I’m not suggesting, mind you, that you settle down in your twenties. I don’t envision you in a ranch home in the suburbs at twenty-six, feeding your toddlers Cheerios and pureed organic carrots and carting them to and from soccer practice in the family [Missouri: Suburban; SoCal: Prius].

I’m just saying that it’s worth it to look at your romantic relationships nakedly. (Metaphorically, not literally. Unless that’s your thing — in which case, contemplate in the nude as much as you want.) Work at a relationship the way you work at your work. Spend the time. Make the effort.

You need the practice. You need to learn. Some of you can wait another ten or twenty years to do that. And some of you may be the rare bachelors and bachelorettes who have no intention of ever being in a serious committed relationship ever. But not most of you, especially if you’re envisioning a spouse and kids sometime before you can start collecting social security. You need time — and lots of it.

And you need to remember that work is not everything. I met my fiancé at work, which is not a way that Detached Professional Me would ever advise anyone to go about meeting people. Under the circumstances, we had to decide fairly quickly whether we were willing to get fired. What was more important: the job or the relationship? We picked the latter. Fortunately, nobody got fired. But if I had been sent packing, I wouldn’t regret it. Jobs are replaceable. People you truly love are not.

I think it’s fair to say — with no scientific evidence — that deathbed wishes rarely include, “If only I had put another twenty hours a week in at the office! That slightly cleaner product release would have made all the difference.” But that guy, that girl? You might regret that.

Further Reading

Confessions of a Part-Time Vegan

 — Eating vegan before six with Mark Bittman

On Dilettantism and the Virtues of Pursuing Multiple Interests

 — When I think back to my childhood, I have a lot of fond memories involving family and friends, but the fact is, I hated being a kid.

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maker of digital things

 

When love isn’t enough.


but then again…it is sometimes.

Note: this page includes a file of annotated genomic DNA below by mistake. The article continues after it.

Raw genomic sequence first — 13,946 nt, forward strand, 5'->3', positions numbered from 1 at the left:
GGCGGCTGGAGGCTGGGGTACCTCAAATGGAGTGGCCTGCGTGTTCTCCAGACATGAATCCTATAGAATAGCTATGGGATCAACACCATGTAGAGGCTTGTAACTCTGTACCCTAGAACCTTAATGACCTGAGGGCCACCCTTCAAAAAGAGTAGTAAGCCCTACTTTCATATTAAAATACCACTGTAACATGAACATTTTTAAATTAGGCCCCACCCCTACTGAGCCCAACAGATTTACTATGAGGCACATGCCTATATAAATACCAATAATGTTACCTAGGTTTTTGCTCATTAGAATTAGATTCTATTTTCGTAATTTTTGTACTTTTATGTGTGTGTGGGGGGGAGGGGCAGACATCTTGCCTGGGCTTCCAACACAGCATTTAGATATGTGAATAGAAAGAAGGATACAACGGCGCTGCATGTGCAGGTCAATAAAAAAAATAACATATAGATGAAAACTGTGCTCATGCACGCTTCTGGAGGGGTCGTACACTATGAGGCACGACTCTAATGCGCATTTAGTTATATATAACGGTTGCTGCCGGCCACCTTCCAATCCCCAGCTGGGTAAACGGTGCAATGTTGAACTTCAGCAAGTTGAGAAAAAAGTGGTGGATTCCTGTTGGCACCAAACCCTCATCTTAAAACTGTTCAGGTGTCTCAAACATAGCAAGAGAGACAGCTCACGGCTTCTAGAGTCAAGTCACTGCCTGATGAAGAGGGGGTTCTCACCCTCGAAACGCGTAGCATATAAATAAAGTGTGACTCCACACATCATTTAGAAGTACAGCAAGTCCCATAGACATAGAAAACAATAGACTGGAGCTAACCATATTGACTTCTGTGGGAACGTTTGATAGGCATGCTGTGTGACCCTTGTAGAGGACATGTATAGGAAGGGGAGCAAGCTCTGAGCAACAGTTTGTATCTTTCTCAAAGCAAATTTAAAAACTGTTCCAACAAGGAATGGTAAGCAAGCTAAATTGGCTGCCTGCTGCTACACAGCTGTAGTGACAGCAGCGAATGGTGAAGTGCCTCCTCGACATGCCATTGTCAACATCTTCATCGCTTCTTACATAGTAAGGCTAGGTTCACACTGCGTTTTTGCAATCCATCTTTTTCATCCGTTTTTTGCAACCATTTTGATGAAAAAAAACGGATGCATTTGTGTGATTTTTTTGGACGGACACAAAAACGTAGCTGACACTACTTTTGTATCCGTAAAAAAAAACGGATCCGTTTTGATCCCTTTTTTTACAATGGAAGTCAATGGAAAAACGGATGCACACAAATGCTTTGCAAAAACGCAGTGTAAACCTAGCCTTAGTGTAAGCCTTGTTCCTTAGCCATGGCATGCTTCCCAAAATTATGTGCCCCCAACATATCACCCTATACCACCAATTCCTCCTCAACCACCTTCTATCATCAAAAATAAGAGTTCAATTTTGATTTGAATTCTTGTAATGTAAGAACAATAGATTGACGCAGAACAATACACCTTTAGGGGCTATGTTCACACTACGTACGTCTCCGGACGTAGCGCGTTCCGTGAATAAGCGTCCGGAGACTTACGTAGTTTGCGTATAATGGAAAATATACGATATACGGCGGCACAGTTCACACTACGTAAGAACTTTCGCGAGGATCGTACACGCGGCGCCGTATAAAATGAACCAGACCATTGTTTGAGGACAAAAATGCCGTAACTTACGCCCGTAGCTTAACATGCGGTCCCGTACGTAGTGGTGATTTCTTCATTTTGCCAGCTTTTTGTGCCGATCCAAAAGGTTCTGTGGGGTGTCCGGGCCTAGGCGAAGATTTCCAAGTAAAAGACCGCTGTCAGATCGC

I’ve learned a lot about what love means over the years. Love for your family (even though they seem crazy in so many ways), love for your friends (even though you think that decision they made was all but nuts), love for that job (even though it’s not really challenging you anymore), love for that man (even though that love simply isn’t enough).

Because it isn’t some times. We hate to admit it. But loving someone or some job, or some friend…simply isn’t enough sometimes. This year I broke up twice. Twice. Truth.

I left a job I loved, a team I loved, a cause I loved. But for the right reasons — a new adventure and challenge. But it was still a “break up.” I loved so much about my last startup — our mission, our product, our team, our leader(s) and most importantly- I loved my colleagues. Those amazing people that made me think and smile everyday. I loved them.

Joanna Lord

Joanna Lord (Photo credit: planetc1)

But it wasn’t enough. Enough to keep me from the new adventure that I felt compelled to take. It was time. I had to jump…with no plan, and fuck…it worked out. Dare I say, it worked out brilliantly.

This year, I also broke up with a man I had been dating for three years. We were supposed to move in together, get married, have kids and do all of those things. But again — love wasn’t enough. Sure we loved each other. He is an amazing man. But we grew apart. The drama queens want a better story but there is no one to give them. He is passionate about his road, and I am about mine. Both of us are right in so many ways — and love was not enough to keep us fighting for the future we created in our heads.

People hate admitting love isn’t enough. Because all of a sudden the photos they put on Facebook aren’t real. Those social updates aren’t real. Those holidays they spent. That story they marketed. Those secret Pinterest wedding boards. Those imaginary kid names. Those promotions at work. Those beautiful exits…weren’t real.

As if, because of the breakup, none of it was real.

I say — screw that. It’s all real…at the time. Because it was real then but no longer the reality doesn’t mean the love you felt at the time wasn’t real. I’d say quite the opposite.

If the love at that moment was real enough to convince you…then doesn’t it deserve a nod of the head?

Joanna Lord

Joanna Lord (Photo credit: planetc1)

I think so.

This year reminded me…plans are just plans. What really matters is what you build. What makes you happy. The people that are there next to you. Sometimes love isn’t enough. And sometimes it is. I truly believe, that all we do is defined by the second in this life we decide to give it. We learn from those moments that time does not align. And we learn…and love (at the deepest level known to us) at those moments that time does.

It’s the dichotomy we live with. And I—for one—am so damn thankful for it.

Here’s to 2014. To love…being enough.

 

 

Written by

 

 

 

CMO at BigDoor, social media lover and blog enthusiast. Sleeps rarely. Caffeinates often.